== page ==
In the year 2155, racial purity will be the law of the land, leaving the mixed-race “amalgamated” to the scrutiny of a Nazi-esque regime. A glimpse of this future reveals a woman under interrogation, raising her arms for a scan that is equal parts TSA security screening and “Hands Up! Don’t Shoot!” When the scan reveals both African-American and Filipina heritage, a disembodied voice asks how she pleas. Denying any wrongdoing, she answers, “Resistance is our DNA.”
This dystopian scene, a short piece written and performed by local artist and activist Luzviminda “Lulu” Uzuri Carpenter, is ripe to be stamped #blackfuturemonth. The hashtag went viral this year as a reinterpretation of Black History Month, which is traditionally celebrated in February. For some, like Carpenter, the annual ritual that spotlights key figures in African-American history feels like an empty gesture in the shortest month of the year.
“With Black History Month, people tokenize us and put us into the past,” she said, speaking during an audience talkback following the final show of “2155: An Exploration of Afrofuturism in Performance Art,” a Gay City Arts series that ran in February.
Afrofuturism is an aesthetic related that considers African and Afro-diasporic as agents of future change rather than victims of the past. In literature, the leading figure is science fiction writer Octavia Butler, whose final years were spent in the Seattle area. In music, think jazz visionary Sun Ra, or more recently the android style of pop sensation Janelle Monáe.
“Today we imagined what we would be like in the future,” Carpenter continued. “We’re going to make it there. We’re going to stay alive. That’s what #blackfuturemonth is all about.”
Writer Chinaka Hodge has blogged about Black Future Month since 2011, highlighting influential black thinkers, artists and others poised to shape history. “Black Future Month” then popped up in 2013 as the name of a Toronto afrofuturist art show whose fourth annual exhibition wrapped up this month. Last year, Black Lives Matter organizers seized on Black Future Month as a partial rebranding campaign for Black History Month. And this year, Brooklyn’s Museum of Contemporary African Diasporan Arts (MoCADA) has pushed #blackfuturemonth on social media, as well as hosted a film series and poetry reading under that banner.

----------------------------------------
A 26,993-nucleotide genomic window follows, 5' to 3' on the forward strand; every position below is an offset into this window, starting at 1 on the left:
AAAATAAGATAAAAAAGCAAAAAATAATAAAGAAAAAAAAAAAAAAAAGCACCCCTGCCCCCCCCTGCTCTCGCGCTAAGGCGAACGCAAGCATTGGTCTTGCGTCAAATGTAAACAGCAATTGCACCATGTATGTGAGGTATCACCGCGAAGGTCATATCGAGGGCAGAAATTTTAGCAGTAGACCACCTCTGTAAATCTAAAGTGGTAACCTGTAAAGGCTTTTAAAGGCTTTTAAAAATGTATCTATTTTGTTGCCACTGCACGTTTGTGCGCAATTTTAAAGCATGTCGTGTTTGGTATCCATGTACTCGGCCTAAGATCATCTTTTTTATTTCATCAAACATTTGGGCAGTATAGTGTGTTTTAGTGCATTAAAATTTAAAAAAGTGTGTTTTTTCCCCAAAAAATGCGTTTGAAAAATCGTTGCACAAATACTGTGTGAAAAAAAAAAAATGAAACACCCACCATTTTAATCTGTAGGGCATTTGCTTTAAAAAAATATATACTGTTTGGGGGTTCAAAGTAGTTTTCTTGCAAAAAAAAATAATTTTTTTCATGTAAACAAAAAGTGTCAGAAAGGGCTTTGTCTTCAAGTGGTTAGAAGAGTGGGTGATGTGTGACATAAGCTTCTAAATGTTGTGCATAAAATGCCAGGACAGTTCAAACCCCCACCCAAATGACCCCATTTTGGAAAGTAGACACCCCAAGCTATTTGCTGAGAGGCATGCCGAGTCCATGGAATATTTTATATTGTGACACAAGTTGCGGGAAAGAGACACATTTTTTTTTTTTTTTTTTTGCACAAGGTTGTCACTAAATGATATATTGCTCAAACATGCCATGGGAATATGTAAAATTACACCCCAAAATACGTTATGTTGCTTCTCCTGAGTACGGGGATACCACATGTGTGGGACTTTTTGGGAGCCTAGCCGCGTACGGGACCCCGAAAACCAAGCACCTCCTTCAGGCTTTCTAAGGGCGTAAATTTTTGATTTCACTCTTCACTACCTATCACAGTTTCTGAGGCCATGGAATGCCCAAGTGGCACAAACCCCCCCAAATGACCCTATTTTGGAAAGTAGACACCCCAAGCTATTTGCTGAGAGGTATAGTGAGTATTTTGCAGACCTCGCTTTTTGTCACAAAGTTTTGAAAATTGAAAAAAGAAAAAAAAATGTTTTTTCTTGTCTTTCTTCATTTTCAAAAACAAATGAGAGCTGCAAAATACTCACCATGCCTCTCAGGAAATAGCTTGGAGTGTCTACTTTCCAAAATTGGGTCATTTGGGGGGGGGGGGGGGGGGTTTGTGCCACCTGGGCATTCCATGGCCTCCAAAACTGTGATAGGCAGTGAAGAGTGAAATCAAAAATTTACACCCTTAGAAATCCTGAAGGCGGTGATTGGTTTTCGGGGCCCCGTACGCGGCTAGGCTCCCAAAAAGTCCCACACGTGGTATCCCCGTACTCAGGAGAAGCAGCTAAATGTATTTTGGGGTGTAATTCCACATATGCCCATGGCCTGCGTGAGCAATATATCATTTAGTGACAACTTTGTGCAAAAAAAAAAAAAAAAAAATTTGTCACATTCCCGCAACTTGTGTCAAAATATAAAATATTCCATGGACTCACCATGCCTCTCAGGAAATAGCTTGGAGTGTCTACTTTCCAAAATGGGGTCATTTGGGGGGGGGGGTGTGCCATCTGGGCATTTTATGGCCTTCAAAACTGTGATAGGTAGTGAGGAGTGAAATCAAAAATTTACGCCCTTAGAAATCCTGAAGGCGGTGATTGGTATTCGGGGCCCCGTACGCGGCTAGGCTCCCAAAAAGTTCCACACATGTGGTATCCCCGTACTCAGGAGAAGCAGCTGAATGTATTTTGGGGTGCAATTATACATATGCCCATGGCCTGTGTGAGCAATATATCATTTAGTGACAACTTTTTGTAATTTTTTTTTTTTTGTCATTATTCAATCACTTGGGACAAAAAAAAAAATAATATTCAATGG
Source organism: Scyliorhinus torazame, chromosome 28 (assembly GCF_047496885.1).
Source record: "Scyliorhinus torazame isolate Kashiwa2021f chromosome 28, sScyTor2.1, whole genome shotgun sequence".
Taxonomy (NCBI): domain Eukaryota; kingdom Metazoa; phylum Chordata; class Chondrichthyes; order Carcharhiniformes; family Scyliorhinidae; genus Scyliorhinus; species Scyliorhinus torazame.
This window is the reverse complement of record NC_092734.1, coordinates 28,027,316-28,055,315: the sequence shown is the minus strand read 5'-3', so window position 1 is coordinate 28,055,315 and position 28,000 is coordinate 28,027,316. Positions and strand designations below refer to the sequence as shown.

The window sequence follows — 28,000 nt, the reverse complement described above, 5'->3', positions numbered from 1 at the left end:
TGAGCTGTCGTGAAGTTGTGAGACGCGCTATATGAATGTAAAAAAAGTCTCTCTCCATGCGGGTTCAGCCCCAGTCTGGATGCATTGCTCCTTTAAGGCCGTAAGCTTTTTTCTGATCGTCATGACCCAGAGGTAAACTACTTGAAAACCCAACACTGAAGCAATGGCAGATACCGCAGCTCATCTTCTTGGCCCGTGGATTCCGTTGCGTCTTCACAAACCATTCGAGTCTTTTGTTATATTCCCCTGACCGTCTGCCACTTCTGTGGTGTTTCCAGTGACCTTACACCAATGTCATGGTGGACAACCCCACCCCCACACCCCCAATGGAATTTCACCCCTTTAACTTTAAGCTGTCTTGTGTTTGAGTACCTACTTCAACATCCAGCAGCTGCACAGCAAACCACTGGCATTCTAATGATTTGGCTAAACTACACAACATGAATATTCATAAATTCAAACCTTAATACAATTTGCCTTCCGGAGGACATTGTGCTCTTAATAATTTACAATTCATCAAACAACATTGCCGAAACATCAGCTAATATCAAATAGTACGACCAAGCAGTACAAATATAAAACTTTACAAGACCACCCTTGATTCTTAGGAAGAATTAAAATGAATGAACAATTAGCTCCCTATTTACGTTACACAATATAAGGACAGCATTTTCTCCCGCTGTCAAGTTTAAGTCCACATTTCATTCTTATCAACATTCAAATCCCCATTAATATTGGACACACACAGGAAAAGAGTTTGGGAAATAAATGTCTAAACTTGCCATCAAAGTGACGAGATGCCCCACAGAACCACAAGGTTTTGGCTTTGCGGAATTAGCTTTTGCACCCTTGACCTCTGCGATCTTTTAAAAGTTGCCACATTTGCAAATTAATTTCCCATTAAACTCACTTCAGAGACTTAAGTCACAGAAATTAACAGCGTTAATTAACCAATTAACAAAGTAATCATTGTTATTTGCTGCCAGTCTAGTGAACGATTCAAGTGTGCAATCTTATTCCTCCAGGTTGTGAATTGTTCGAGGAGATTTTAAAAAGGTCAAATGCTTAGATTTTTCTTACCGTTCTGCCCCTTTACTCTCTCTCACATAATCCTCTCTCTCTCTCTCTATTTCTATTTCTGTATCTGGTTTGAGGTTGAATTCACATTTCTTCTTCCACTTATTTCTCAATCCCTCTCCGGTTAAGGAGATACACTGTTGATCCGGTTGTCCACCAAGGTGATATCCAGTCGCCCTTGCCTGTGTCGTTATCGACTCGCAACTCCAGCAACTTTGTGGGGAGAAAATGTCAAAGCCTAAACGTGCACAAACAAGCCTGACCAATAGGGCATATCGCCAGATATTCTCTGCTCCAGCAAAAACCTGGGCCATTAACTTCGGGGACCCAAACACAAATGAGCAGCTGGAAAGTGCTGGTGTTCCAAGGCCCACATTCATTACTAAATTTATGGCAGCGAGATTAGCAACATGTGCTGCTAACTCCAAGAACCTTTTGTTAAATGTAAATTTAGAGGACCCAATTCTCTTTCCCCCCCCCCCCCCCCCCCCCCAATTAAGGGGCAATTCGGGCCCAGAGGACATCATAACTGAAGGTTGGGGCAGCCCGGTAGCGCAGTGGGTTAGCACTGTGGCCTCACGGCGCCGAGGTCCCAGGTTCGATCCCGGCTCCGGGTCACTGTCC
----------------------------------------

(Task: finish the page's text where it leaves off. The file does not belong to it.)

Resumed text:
Here in Seattle it’s been #blackfuturemonth too. A prime example came last Thursday, when Juliana Huxtable, the DJ behind New York queer underground party Shock Value, played Chop Suey. The crowd was freaky and fabulous, crisscrossing the spectrum of gender and sexuality, while gamely following a set that lurched from club to ambient by the rising star who has taken the art world by storm with her uncategorizable takes on trans and black identity.
The very next night at Nectar Lounge, Seattle’s Chimurenga Renaissance made their case for #blackfuturemonth with a fusion of Congolese and Zimbabwean melodies that match hip-hop stylings and digital production. Tendai “Baba” Maraire, also one-half of Shabazz Palaces, presided onstage in an updated take on African prints that he designed himself with an Accra-based clothing maker and rocked a pair of Cazal sunglasses. The outfit debuted at that show, part of a line he hopes to market that would normalize new African clothing designs for a generation that’s not so into kente cloth.
“You can wear it to an art exhibit, to church or to see your kid play a basketball game,” Maraire told the Globalist. “I’m trying to get African fashion, patterns, and colors to be more consistent like the Italian-cut suit. There was a time that was special, now it’s everyday.”
Meanwhile, the “2155” show was rife with riffs on the theme. Like Carpenter’s unsettling future vision, Jourdan Imani Keith supplied an eerie take with an excerpt from her choreopoem/one-woman play “The Uterine Files,” where a pregnant-by-rape slave comes back to haunt an African-American studies professor in a medical mystery straight out of the “X-Files,” all narrated by an intergalactic griot.
But “2155″ was as much glamor as gloom, promising a future with plenty of drag – care of The Lady B, who stripped from Reese’s Cup to g-string by show’s end – and burlesque, where a costume transformation and burlesque by dancer Namii evoked the image of a Sankofa. For some viewers, her performance also subverted the ugly history of the Hottentot Venus.* All alongside poets and spoken word artists who declaimed future visions of erotic fulfillment, freedom from gender binaries, and fluid sexuality continuums. In Seattle, #blackfuturemonth is very much liberated.
“I believe in dreaming up an ideal future. If we do not, we will repeat the cycles into which the system has forced us,” director Imani Sims told the Globalist. “2155 set out to imagine our brown bodies in the future. I think it coincidentally aligned with the idea that black culture needs to imagine our world in a way that encourages a shift in the social narrative.”
Online, #blackfuturemonth has encompassed everything from racism in the tech community to activism around police shootings.
“I absolutely believe in the idea that we need to look forward, instead of celebrating the same few past events we are taught in K-12 education,” Sims said. “I do not think we should abandon the accomplishments and struggles of the past, but I do think there is a disproportionate emphasis on the past during ‘Black History Month’. I would love to see the black community shift our focus to afrofuturism and imagining a future for our community.”
Gay City Arts’ March performance is “Marching in Gucci: Memoirs of a Well-Dressed AIDS Activist.” On March 22, Hugo House hosts Writers Under the Influence: Octavia E. Butler.
(Editor’s note: This story has been updated to refer to Namii by her performance name, and to clarify the intent of her performance.)